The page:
Devon Centocow Link

We are a registered charity and community support group linking people in Devon UK with a rural village in KwaZulu-Natal, South Africa. Our special interest is in children and young people’s education and welfare. We aim to fund training for teachers and young people and to help resource schools, pre-schools and educational initiatives.

Children arriving at Pre-School

Rural Pre-school teachers of the Centocow area need your support

Dedicated teachers in 60 rural pre-schools around the Centocow area of Kwa-Zulu-Natal, South Africa work on a voluntary basis in very inadequately buildings with few resources..

60 rural pre-schools share resources and support each other with ideas for good practice helping each other with funding applications.
Devon Centocow Link is committed to paying the teachers’ travel costs to their meetings and for maintaining a few essential resources such as scissors crayons and glue. See here for more information about our work with the pre-schools.

Please consider a monthly donation, however small, in order for us to continue this basic support

Latest Posts

  • Covid 19: Strategies in South Africa compared to the UK
    South AfricaUnited Kingdom
    Lock Down Schools – 18th March
    Complete Lockdown – 26th MarchComplete Lockdown – 23rd March
    Population: 57.78 million (2018)Population UK 65 million (2019)
    996 Deaths (June 7th)40,619 Deaths (June 7th)

    In both countries there has been controversy over the timing of lock down and easing of lock down and the reopening of schools. In both countries the financial cost has been colossal and will have long reaching effects on the economy and particularly badly hit will be those losing their jobs and the poorest in the community.

    What is striking is the thoroughness of testing regime and the early use of full PPE. What is not written into the statistics is absolute fear of the pandemic in the South African population and the reason for the preparedness. The South Africans have had over thirty years of learning and refining clinical practice during the HIV/Aids pandemic. The vulnerability of those who are infected with the disease is also a major cause of concern.

    The controversy over children’s immunity and their part in transmitting the virus once the schools have opened is continuing in both countries. Only after more scientific research, more infections and more deaths can we truly answer those questions.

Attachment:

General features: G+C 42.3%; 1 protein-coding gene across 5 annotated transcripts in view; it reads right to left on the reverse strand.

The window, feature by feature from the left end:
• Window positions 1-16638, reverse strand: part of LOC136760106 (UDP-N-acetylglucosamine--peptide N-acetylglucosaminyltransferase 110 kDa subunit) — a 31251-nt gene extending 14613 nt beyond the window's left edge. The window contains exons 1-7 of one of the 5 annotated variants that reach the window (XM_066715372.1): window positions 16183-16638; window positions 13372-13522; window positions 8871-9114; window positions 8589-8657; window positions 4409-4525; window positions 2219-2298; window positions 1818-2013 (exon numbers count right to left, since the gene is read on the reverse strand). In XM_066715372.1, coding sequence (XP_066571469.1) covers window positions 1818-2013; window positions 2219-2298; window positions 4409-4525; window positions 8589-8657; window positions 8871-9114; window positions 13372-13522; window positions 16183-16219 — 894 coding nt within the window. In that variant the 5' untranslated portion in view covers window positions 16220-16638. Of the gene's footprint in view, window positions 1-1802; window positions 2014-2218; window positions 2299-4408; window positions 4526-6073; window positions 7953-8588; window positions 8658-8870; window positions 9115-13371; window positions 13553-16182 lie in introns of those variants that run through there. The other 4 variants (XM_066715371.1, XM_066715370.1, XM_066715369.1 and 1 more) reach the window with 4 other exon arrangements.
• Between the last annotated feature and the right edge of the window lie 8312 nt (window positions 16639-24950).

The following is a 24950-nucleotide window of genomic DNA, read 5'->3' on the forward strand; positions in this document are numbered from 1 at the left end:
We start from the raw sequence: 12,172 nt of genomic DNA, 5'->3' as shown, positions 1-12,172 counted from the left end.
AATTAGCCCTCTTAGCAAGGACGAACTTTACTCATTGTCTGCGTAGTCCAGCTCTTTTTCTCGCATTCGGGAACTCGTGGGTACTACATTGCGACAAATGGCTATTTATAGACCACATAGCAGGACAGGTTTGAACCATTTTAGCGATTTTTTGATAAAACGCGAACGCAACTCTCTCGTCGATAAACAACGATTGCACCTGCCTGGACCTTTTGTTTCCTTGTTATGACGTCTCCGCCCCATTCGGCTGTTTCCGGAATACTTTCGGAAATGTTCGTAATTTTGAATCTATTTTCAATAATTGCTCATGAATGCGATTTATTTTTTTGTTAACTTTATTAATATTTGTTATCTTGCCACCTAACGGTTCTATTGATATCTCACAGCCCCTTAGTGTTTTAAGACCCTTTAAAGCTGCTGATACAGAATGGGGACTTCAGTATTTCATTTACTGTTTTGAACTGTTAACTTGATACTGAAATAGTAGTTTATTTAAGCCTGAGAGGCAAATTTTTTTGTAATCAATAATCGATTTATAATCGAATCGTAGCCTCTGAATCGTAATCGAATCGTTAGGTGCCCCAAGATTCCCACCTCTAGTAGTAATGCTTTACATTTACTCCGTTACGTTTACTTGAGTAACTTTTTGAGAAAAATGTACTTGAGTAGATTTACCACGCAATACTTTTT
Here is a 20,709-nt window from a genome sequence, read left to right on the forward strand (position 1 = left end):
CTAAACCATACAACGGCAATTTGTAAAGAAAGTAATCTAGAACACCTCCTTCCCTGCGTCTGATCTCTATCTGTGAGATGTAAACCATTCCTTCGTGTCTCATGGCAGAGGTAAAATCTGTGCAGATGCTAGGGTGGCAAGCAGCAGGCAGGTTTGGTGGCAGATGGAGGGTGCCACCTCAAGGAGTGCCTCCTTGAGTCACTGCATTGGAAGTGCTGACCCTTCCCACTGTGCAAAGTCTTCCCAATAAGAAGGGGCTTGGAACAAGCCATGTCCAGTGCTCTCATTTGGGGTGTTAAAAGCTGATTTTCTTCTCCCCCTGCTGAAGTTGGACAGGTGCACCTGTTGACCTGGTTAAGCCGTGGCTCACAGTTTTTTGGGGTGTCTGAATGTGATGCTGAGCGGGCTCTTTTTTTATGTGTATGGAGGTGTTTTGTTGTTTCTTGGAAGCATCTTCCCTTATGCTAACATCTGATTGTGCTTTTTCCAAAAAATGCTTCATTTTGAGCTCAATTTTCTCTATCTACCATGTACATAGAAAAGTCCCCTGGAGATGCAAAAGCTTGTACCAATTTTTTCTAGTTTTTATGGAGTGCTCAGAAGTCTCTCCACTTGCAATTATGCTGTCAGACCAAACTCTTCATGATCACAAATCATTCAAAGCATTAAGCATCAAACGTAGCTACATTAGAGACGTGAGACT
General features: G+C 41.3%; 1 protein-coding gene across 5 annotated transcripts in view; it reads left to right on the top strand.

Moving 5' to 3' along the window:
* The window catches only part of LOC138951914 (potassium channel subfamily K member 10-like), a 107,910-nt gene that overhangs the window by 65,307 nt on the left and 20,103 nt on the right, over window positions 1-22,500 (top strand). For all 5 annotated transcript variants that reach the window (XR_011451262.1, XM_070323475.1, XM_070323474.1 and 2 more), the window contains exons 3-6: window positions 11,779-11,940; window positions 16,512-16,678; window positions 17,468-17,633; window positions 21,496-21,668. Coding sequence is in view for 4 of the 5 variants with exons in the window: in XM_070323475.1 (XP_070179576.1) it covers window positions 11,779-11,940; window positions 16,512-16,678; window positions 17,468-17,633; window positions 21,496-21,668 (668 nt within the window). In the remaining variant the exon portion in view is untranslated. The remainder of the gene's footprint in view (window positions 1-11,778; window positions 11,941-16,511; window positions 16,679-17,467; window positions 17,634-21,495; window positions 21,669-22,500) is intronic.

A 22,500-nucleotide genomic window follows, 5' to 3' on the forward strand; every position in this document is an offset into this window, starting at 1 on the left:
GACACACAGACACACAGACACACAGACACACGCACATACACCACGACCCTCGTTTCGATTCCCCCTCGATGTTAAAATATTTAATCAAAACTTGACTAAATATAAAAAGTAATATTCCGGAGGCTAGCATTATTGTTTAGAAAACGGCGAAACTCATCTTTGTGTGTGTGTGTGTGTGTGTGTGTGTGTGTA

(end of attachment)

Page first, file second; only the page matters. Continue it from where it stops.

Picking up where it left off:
The report below from rural KwaZulu-Natal has been written by Zimbili Dlamini the Co-ordinator of the Family Literacy Project based in Underberg. She works with the pre-school teachers on our behalf and lives in the rural area not far from Centocow.

    Testing for Covid in a rural area of KZN
    Testing for Covid in a rural area of KZN

    The Covid 19 pandemic in South Africa

    It was the beginning of March when we started to hear from the media that there is this pandemic in Asia specifically in China. So, in the middle of March our president Cyril Ramaphosa declared the National state of disaster. Where he announced on the 16th of March that the country will go to lockdown for 21 days, which was going to start of 26th and the basic education school was going to be closed with immediate effect on the 18th of March. The rules of the lockdown were also put in place and it was mentioned that everything must be closed except essentials services (hospitals, supermarket, police stations, public transport (taxis and buses with the specific number of passengers) water and sanitation). Alcohol and tobacco were not allowed even in food supermarkets. People were only allowed to be out only when carrying permit to move out otherwise all had to stay at home.

    When the country went to lockdown , there were only seven people in the country that were diagnosed positive with the Covid  19 and the first person was from our province, KwaZulu-Natal, it was so scary as it was so close to us because it was in Hilton, Pietermaritzburg. It was in two weeks time when president extended the lockdown with another three weeks which was going to be to the end of April. So, by end of April he introduced lockdown levels, so we were in Level five in April moving down to level one but only if we respect the lockdown rules and if we manage the spread of the virus. In May we were in level four which was better as even some hardware, newborn clothing shops and spares were opened. Our president emphasized that gathering with more than 50 people were not allowed, even in the funerals, no obituary and the funeral only took two hours only. To wear masks and hand washing became compulsory. Any kind of sports remained prohibited, all borders were closed since level 5 of the lockdown except when people had to go back to their countries and to come back to South Africa. Two hundred people who were in China in March they were fetched by the SA defence force and they were quarantined for 14 days in the isolation hotel but it was good to find that no one was infected amongst them.

    Why lockdown in SA?

    That decision was taken for important step towards the various ways of dealing with the virus, it was to help the country to get ready for treatment, to learn from other countries, hospitals to have more beds and also to delay spread of the virus.